With demand for 'extended range' guitars hitting all time highs, manufacturers are constantly coming up with new variations of design and technology and Dean, always one of the more popular brands among the metal fraternity, is no exception. So, ladies and gentlemen, I present the very stylised Dean Modifier 8-string.
The first thing I want to address in this review is that body design. Dean is known for its flamboyant signature models, particularly the Dimebag Darrell artist series which features a variation on one of Dean’s unique body shapes. The Modifier 8-string follows that general shape and, let's be frank here, it's going to be an acquired taste. Some will love it, some won't. In my opinion, with most 8-strings on the market being essentially superstrats this style adds a fresh breath of variation to the constantly developing extended range market.
Practically, the Modifier's body design has advantages and disadvantages due to its size, shape and the fact it’s an extended range instrument. I personally found it more comfortable to sit in a classical position, with the guitar on the left leg, in which position the rear horns of the guitar make this style of sitting very comfortable. The top rear ‘horn’ proves quite comfortable to rest your picking hand forearm on. However, sitting with this guitar on the right leg in a regular playing position proved uncomfortable, as the horn stuck up under my armpit and got in the way of my picking. There's an added bonus, though as the classical playing position is great for your posture, wrists and long practice sessions!
Spec-wise, the Dean features a mahogany top and body, ebony fingerboard, pearl dot inlays, solid Grover tuners, a sturdy Tune-O-Matic bridge and a set of active EMG 808 pickups.
EMG was one of the first pickup manufacturers to make a wave in the extended range world, bringing out some of the first 7-string, 8-string and now even 9-string active pickups, so it's clear the company understands a thing or two about the range of the 8-string and what kind of voicing suits this added range best. The 808 is one of the first 8-string active pickups that EMG made and is one that many guitar manufactures have used so it's a tried and trusted source for Dean to have turned to. In use, the pickup has a very clear and tight low end response, so when you're chugging on the low strings, your notes keep definition without breaking up into a muddy mess. When higher notes are played the pickups sing with a nice sustain, while chords with distortion ring clearly and evenly. One of the great advantages of active pickups is that the voicing is even over all of the guitar strings, no string is particularly louder or quieter than the other when playing an evenly strummed chord, which is very important for a guitar like the Dean Modifier with its monstrous set of 8-strings.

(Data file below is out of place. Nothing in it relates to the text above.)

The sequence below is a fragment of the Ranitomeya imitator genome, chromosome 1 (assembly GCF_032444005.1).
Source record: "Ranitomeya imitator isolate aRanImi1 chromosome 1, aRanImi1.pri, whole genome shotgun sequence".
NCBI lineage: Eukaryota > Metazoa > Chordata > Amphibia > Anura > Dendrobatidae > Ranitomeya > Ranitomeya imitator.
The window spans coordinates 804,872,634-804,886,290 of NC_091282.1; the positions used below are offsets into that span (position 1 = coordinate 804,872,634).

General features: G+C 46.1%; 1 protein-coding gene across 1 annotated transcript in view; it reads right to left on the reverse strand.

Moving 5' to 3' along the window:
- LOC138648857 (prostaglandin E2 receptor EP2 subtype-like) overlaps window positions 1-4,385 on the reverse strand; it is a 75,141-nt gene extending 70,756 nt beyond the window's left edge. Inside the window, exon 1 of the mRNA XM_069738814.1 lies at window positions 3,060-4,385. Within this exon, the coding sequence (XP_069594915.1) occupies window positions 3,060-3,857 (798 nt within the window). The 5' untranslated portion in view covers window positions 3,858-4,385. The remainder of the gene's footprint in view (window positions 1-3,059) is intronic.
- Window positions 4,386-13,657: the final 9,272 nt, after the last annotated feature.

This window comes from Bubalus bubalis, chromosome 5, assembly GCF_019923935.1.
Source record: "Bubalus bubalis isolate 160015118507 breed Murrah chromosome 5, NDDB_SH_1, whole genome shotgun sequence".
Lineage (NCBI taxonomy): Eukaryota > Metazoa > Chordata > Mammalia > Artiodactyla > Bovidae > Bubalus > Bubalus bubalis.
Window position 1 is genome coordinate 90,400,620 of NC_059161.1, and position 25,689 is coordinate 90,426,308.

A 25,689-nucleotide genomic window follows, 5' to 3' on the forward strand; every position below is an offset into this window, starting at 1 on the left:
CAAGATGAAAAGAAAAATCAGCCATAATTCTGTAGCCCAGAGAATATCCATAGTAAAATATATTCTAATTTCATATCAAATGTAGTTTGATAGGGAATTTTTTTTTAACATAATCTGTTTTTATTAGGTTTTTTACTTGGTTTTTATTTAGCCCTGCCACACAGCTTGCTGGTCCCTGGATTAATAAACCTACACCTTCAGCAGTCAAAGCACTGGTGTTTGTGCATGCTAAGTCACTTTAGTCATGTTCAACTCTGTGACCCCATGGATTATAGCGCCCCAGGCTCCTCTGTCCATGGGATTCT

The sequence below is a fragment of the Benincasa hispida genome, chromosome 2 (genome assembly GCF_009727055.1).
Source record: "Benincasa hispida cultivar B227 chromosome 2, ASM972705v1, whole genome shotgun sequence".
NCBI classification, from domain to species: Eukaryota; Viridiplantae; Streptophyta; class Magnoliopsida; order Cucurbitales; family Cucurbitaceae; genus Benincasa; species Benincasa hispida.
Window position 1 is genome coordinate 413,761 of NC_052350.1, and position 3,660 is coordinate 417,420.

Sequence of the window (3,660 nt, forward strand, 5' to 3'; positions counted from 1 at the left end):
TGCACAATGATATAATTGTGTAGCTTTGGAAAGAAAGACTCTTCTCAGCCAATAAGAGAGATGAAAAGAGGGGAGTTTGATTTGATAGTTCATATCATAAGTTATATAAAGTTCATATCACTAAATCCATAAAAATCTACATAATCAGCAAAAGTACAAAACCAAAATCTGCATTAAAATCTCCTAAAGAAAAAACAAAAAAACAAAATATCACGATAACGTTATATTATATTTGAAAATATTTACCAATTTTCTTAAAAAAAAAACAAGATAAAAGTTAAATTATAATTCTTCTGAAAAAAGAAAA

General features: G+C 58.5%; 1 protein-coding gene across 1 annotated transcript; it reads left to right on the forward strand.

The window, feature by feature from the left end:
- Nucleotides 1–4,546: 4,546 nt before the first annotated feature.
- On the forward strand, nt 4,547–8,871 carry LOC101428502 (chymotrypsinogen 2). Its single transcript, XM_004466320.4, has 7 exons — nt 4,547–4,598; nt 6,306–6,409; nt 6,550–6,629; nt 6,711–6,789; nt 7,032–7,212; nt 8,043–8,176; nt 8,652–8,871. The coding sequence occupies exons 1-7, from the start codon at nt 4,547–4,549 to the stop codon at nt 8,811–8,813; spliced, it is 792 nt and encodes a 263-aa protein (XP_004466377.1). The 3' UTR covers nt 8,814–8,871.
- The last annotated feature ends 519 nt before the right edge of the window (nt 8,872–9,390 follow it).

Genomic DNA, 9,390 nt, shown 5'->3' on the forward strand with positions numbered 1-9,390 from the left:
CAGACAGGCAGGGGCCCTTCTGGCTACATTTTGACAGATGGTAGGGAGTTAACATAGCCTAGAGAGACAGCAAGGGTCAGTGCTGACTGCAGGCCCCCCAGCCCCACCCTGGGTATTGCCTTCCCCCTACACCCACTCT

The pickup switching is three-way: bridge, both pickups and neck. The Bridge position gives a great tight low end for rhythm playing, or a cutting lead or clean sound. A combination of the bridge and neck gives a slightly scooped sound which I feel would be great for clean tones that can be used with modulation effects such as chorus and ambient effects such as delay and reverb. The neck position gives us a thick creamy punch that is ideal for soaring leads and fast picking.
One of the burning issues of extended range guitar and their accessibility is the consideration of scale length and neck structure. For lower tunings, a longer scale length means the strings can resonate clearer, have a tighter response and more tension, which creates an overall better tone from the low end. The only issue with longer scale lengths is that the neck becomes longer which can mean it could be a little unfamiliar to get used to at first, and maybe with smaller hands a little more challenging to play. The Dean Modifier 8 string has a modest 26.5 inch scale length, which is an inch longer than your average 6-string but not as long as other 8-strings. This means you are getting the best of both worlds: not losing too much playability but also not sacrificing too much of the extra length needed for clarity in the low end.
The neck design on the Modifier is listed on the Dean website as a ‘Slim D shape neck’. Normally a D shape neck is a quite thick and it gives a you a little more grip on the neck, which would seem an odd choice for a chunky 8-string had Dean not made the D shape slimmer in profile so you can easily get to the lower notes without doing your wrist any damage.
Clearly, the Modifier is mostly aimed at Metal guitarists who are looking for something that really stands out from the crowd. It comes with solid hardware, great pickups and a good scale length. It sounds fine and really the only issue I can find is the body shape might not be the most comfortable for an extended range guitar - it really is a bit of a beast! But if you can tame it, then it’s a fantastic metal machine but I recommend trying one before buying and seeing if its comfortable for you to play.